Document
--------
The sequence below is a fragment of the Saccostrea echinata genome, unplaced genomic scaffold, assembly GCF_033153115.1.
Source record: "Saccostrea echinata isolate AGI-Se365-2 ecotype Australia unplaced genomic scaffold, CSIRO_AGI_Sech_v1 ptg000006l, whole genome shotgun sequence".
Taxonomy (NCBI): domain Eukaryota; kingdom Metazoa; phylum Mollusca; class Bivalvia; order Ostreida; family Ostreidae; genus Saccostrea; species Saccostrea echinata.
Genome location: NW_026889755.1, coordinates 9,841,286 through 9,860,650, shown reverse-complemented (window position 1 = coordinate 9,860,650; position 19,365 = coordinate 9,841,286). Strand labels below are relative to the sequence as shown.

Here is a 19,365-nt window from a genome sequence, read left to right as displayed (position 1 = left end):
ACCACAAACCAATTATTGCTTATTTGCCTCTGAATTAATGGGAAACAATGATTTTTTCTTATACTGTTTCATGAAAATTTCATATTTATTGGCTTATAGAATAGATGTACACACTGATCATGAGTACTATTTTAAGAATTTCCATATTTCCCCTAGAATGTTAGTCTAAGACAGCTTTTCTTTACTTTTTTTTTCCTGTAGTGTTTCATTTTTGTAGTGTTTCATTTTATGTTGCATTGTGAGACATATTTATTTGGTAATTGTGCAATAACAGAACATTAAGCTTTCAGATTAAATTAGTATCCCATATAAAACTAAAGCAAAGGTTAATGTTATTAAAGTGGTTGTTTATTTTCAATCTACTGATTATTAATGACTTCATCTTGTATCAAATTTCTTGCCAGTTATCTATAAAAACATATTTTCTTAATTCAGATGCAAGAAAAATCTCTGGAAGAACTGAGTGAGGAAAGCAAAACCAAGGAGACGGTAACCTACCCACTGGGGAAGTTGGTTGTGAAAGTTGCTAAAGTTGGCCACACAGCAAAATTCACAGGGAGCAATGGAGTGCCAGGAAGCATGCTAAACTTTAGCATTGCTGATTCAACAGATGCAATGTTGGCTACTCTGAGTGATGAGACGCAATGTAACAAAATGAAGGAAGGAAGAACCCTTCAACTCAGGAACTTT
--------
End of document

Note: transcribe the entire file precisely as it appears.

The sequence below is a fragment of the Saccostrea echinata genome, unplaced genomic scaffold, assembly GCF_033153115.1.
Source record: "Saccostrea echinata isolate AGI-Se365-2 ecotype Australia unplaced genomic scaffold, CSIRO_AGI_Sech_v1 ptg000006l, whole genome shotgun sequence".
Taxonomy (NCBI): domain Eukaryota; kingdom Metazoa; phylum Mollusca; class Bivalvia; order Ostreida; family Ostreidae; genus Saccostrea; species Saccostrea echinata.
Genome location: NW_026889755.1, coordinates 9,841,286 through 9,860,650, shown reverse-complemented (window position 1 = coordinate 9,860,650; position 19,365 = coordinate 9,841,286). Strand labels below are relative to the sequence as shown.

Here is a 19,365-nt window from a genome sequence, read left to right as displayed (position 1 = left end):
ACCACAAACCAATTATTGCTTATTTGCCTCTGAATTAATGGGAAACAATGATTTTTTCTTATACTGTTTCATGAAAATTTCATATTTATTGGCTTATAGAATAGATGTACACACTGATCATGAGTACTATTTTAAGAATTTCCATATTTCCCCTAGAATGTTAGTCTAAGACAGCTTTTCTTTACTTTTTTTTTCCTGTAGTGTTTCATTTTTGTAGTGTTTCATTTTATGTTGCATTGTGAGACATATTTATTTGGTAATTGTGCAATAACAGAACATTAAGCTTTCAGATTAAATTAGTATCCCATATAAAACTAAAGCAAAGGTTAATGTTATTAAAGTGGTTGTTTATTTTCAATCTACTGATTATTAATGACTTCATCTTGTATCAAATTTCTTGCCAGTTATCTATAAAAACATATTTTCTTAATTCAGATGCAAGAAAAATCTCTGGAAGAACTGAGTGAGGAAAGCAAAACCAAGGAGACGGTAACCTACCCACTGGGGAAGTTGGTTGTGAAAGTTGCTAAAGTTGGCCACACAGCAAAATTCACAGGGAGCAATGGAGTGCCAGGAAGCATGCTAAACTTTAGCATTGCTGATTCAACAGATGCAATGTTGGCTACTCTGAGTGATGAGACGCAATGTAACAAAATGAAGGAAGGAAGAACCCTTCAACTCAGGAACTTT